Denoting a Connotation

Begins 11:58 GMT

As I am beginning to sink into the semiotic depths I notice a lot of Eco’s discussions connote associations with Archer’s theory of the Internal Conversation.  On page 83, and partially discussed in previous post, Eco asks whether there is ‘something’ in the mind of the person understanding the content of an expression that corresponds to a semantic field.  When I read that I was reminded of Archer’s statement on p167 of Structure, Agency and the Internal Conversation that the “membrane between the life of the mind and the life of the group is highly permeable”.  Everyone, she claims, is a reflexive being.  Communicative reflexives initiate internal dialogue but complete it interpersonally (p167).

[SS Is that why you/we/I keep jumping in and out of different frames and in and onto different pages?]

[OS I think so.  I am not sure yet, but there’s something connecting our emerging meaning of Eco’s theory of semiosis and Archer’s theory of the internal conversation as a mediating ‘tool’ between structure and agency.]

[SS I don’t know about you but sometimes I feel I just understand, but can’t explain how I do]

[OS Me too.  That’s why we are using Polo’s story to help make the understanding clearer to simple folk like you and me.]

The connection between Archers and Ecos works, although theoretically in its infancy, is obvious given the fact that semiotics is a form of social practice (Eco p298) as is reflexivity.  Both are forms of social criticism.    Can a connotation be made from the theory of semiotics to the theory of agency?  I am drawn back to Eco’s caution about precautions within the field of study.

Misunderstandings exist and need ‘elimination’. Before delving into his compositional theory of sememes, Eco uses the following clarification as a foundation: “Denotation is the content of an expression.  Connotation the content of a sign-function” (p86)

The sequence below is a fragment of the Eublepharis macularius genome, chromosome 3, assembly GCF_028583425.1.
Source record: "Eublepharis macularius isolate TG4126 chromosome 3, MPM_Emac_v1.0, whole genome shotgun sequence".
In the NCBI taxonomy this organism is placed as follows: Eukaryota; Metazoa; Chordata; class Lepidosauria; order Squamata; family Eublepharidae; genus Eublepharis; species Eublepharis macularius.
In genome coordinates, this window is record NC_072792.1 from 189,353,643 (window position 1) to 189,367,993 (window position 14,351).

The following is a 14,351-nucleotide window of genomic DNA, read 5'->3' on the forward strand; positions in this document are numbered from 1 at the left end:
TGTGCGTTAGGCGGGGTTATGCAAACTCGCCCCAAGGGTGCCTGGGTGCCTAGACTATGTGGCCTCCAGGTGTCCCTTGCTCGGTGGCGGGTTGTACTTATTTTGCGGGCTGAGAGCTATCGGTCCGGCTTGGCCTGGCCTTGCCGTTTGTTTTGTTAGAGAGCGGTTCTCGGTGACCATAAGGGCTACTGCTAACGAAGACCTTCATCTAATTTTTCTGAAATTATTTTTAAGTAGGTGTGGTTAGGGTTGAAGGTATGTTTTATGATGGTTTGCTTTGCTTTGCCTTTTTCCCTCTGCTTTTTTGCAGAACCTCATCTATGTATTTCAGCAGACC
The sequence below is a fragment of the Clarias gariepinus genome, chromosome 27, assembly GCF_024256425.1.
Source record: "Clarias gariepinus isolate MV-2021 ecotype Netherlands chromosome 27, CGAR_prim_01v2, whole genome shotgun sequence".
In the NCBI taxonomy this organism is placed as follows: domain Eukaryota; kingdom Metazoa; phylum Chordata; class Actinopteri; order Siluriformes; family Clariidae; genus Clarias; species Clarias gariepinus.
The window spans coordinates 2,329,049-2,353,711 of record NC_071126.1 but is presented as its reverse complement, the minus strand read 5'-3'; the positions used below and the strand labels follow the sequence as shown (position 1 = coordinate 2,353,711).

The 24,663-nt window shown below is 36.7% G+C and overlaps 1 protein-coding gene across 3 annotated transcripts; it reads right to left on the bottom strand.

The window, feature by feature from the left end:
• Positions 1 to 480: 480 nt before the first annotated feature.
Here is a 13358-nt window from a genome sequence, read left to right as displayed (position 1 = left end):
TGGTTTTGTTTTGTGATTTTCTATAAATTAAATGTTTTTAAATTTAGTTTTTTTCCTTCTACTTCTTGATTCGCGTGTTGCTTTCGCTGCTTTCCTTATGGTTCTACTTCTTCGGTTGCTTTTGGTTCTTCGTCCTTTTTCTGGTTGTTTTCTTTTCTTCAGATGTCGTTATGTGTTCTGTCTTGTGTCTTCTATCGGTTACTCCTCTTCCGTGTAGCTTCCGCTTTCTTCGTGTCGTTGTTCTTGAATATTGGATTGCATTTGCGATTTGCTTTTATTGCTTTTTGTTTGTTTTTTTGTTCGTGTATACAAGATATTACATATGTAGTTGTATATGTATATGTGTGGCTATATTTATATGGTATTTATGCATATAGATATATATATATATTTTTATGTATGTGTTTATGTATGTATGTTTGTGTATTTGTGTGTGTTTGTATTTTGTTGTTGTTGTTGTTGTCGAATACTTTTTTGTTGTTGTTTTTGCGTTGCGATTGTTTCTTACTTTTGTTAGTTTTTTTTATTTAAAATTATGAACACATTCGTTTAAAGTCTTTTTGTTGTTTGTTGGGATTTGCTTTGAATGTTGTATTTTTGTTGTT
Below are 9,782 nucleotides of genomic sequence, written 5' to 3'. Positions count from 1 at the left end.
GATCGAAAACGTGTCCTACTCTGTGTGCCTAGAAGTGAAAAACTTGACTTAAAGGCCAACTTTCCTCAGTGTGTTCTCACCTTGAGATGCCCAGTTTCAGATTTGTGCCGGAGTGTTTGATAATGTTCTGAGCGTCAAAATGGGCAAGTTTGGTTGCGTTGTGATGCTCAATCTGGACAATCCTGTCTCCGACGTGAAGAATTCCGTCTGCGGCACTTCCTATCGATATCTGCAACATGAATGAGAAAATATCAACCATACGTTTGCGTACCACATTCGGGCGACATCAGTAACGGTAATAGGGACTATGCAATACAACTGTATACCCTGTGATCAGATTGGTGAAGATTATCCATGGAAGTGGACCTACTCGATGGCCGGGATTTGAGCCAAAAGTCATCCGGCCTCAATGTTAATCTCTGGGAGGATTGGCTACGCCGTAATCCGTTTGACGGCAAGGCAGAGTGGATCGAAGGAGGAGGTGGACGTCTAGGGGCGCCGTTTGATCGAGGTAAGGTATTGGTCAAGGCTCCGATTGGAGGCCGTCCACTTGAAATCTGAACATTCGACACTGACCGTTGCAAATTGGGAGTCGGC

For example, in logical literature ‘proper names’ do not have denotatum, and therefore extension, because there must be corresponding content.  To show what happens in cases of proper names referring to historical personages and the presentation of sign-vehicle of a proper noun known personally, Eco uses two examples: /Napoleon/ and the name /Stefano/.

Napoleon denotes a cultural unit that is well defined and ‘finds a place in a semantic field of historical entities”. The denotation of /Napoleon/ does not change but there are many connotations attributed by different cultures to the culture unit <Napoleon>.  Thus, the sememe <Napoleon> has several markers including that of human person.  Within text 2 of this thesis, the attributions of these markers will be explored by the opposing cultural units of the ESS and the Pied Platoon.

However, when a sign-vehicle of a relative is presented there is a much more limited code than the one by which the message /Napoleon/ is received.  Eco uses the example of /Stefano/ which given the a field of cultural units that includes his own relatives and friends the proper noun denotes his son.  Although the codes are more varied in the former, and limited in the latter, the semiotic mechanism does not change. (p87)

Homonymy often occurs in use of language as the examples of proper nouns shows.  This is the case because “the universe of proper names is simply linguistically a poor universe”.  However, the semantic universe of connected cultural units is quite rich.  The connected universe of the cultural units of named human beings, for example, is isolated by very precise systems of opposition.

A proper name out of context does not denote anything whereas a common noun out of context always has a lexematic meaning.  But “no sign-vehicle denotes unless referred (on basis of  context) to a specific code in which it appears primarily as an element of a repertoire of sign-vehicles”. (p87)  To illustrate this point Eco uses the example of the sign-vehicle /cane/ which if communicated out of context can be:

1/A latin imerative; 2/an Italian common name <dog>; and 3/ and English common name.

[SS Speaking of dogs, isn’t it time to waddle off this page and go to the part where /Mr Smith/, the <dalmatian>, and <Wild Dog>, named /Lycaon Pictus/ try to reek havoc on /human beings/… Woof.   ‘Woof’ does not inspire connotations of the jaw breaking, blood dripping canines of these canines!]

[OS Do you know we spent the entire 713 words of this post on only one page of Eco’s work.  Specifically page 87]

[SS Actually are spending more time talking about spending time on Eco’s p87.  I am going over to see what’s happening in the story.]

Ends 13:13 GMT (here on time measured by GMT unless move into another zone)

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